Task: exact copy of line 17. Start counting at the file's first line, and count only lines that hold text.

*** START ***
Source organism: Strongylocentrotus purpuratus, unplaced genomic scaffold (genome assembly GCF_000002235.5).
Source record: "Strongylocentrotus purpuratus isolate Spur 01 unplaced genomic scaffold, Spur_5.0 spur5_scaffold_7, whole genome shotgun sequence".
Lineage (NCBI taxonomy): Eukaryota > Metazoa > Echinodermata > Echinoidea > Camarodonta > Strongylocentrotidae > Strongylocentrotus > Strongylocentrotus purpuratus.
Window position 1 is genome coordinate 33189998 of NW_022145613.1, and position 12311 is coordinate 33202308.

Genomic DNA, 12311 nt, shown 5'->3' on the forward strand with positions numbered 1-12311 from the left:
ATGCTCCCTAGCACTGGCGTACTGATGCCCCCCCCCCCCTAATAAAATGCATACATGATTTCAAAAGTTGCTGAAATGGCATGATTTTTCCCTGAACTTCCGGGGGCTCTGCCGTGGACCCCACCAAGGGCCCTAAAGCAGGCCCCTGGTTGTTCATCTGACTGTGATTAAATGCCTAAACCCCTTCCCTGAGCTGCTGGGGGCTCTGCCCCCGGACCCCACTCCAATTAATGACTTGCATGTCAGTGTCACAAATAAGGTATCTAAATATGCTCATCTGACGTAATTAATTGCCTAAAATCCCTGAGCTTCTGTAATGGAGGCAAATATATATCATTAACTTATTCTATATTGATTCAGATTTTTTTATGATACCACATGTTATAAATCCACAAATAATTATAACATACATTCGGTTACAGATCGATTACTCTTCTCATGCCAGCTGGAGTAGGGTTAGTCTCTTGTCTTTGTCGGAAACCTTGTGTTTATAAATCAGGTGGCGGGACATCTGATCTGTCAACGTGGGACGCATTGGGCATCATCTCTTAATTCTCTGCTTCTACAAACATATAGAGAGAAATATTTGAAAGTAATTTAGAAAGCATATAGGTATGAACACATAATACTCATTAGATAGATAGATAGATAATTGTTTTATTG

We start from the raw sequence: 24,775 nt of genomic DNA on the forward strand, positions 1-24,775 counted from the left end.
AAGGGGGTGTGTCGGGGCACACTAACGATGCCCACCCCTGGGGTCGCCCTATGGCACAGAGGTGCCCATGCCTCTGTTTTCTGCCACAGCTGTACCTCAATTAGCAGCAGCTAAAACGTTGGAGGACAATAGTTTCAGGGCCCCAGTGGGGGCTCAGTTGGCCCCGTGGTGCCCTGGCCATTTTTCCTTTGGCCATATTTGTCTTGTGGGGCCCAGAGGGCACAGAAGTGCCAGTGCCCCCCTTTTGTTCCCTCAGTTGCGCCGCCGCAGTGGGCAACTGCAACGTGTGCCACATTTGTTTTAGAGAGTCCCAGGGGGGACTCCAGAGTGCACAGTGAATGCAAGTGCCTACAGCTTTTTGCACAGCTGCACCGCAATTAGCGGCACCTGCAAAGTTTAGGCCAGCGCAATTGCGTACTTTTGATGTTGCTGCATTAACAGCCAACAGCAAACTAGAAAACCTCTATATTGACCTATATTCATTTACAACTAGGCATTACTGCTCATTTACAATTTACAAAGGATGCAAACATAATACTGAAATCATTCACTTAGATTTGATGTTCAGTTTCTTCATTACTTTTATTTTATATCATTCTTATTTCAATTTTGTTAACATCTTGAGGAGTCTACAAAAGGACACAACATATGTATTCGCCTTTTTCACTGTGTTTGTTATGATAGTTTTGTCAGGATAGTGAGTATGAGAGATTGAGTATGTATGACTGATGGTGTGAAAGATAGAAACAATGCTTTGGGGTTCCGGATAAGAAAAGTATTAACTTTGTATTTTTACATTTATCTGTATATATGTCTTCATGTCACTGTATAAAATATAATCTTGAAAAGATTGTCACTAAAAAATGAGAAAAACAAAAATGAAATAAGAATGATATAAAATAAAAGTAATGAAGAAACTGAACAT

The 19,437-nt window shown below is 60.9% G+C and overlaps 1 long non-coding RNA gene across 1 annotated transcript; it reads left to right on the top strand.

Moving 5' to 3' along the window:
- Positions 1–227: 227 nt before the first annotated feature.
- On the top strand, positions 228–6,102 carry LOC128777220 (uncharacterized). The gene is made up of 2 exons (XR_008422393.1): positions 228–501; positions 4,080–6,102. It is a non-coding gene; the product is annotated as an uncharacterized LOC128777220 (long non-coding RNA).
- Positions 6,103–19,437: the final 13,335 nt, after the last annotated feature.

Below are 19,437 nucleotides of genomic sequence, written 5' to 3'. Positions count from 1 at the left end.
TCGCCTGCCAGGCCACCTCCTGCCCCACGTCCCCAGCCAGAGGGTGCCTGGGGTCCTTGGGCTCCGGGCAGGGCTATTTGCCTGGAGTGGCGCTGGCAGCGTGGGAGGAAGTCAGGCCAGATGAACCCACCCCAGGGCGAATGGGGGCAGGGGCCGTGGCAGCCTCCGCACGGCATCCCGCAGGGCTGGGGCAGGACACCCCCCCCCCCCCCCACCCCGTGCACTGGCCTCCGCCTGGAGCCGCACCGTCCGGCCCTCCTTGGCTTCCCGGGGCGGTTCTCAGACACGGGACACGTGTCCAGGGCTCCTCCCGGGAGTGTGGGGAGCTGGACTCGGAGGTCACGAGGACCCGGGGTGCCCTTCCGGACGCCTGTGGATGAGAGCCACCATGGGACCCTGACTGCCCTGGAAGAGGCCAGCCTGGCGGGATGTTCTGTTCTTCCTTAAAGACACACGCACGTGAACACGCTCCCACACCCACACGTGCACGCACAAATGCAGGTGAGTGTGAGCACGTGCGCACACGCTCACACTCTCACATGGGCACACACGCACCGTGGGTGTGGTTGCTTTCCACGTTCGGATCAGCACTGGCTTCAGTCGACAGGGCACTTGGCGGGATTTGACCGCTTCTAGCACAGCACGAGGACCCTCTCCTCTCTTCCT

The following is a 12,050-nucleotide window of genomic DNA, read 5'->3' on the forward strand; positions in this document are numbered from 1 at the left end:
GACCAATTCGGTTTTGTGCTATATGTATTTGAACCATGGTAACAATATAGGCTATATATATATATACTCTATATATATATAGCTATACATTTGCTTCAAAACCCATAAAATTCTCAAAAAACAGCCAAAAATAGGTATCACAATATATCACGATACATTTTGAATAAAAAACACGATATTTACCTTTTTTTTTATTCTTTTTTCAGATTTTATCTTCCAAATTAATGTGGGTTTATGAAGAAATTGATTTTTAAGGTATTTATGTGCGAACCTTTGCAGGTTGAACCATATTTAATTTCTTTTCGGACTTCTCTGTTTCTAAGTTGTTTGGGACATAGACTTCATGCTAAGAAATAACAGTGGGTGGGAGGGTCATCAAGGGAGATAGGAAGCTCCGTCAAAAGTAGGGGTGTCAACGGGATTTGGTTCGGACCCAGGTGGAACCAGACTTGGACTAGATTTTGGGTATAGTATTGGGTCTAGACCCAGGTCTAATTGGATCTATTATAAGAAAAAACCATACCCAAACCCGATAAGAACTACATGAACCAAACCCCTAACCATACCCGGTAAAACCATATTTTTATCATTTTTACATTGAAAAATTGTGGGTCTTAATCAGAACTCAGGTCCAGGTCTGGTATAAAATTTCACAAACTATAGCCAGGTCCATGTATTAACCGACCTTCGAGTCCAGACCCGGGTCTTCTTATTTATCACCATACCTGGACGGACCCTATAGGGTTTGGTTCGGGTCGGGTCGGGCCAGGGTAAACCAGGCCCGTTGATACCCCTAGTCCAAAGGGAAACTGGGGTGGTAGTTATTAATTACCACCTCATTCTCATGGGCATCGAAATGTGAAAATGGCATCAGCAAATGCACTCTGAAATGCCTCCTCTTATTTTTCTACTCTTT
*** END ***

GACCAATTCGGTTTTGTGCTATATGTATTTGAACCATGGTAACAATATAGGCTATATATATATATACTCTATATATATATAGCTATACATTTGCTTCAAAACCCATAAAATTCTCAAAAAACAGCCAAAAATAGGTATCACAATATATCACGATACATTTTGAATAAAAAACACGATATTTACCTTTTTTTTTATTCTTTTTTCAGATTTTATCTTCCAAATTAATGTGGGTTTATGAAGAAATTGATTTTTAAGGTATTTATGTGCGAACCTTTGCAGGTTGAACCATATTTAATTTCTTTTCGGACTTCTCTGTTTCTAAGTTGTTTGGGACATAGACTTCATGCTAAGAAATAACAGTGGGTGGGAGGGTCATCAAGGGAGATAGGAAGCTCCGTCAAAAGTAGGGGTGTCAACGGGATTTGGTTCGGACCCAGGTGGAACCAGACTTGGACTAGATTTTGGGTATAGTATTGGGTCTAGACCCAGGTCTAATTGGATCTATTATAAGAAAAAACCATACCCAAACCCGATAAGAACTACATGAACCAAACCCCTAACCATACCCGGTAAAACCATATTTTTATCATTTTTACATTGAAAAATTGTGGGTCTTAATCAGAACTCAGGTCCAGGTCTGGTATAAAATTTCACAAACTATAGCCAGGTCCATGTATTAACCGACCTTCGAGTCCAGACCCGGGTCTTCTTATTTATCACCATACCTGGACGGACCCTATAGGGTTTGGTTCGGGTCGGGTCGGGCCAGGGTAAACCAGGCCCGTTGATACCCCTAGTCCAAAGGGAAACTGGGGTGGTAGTTATTAATTACCACCTCATTCTCATGGGCATCGAAATGTGAAAATGGCATCAGCAAATGCACTCTGAAATGCCTCCTCTTATTTTTCTACTCTTT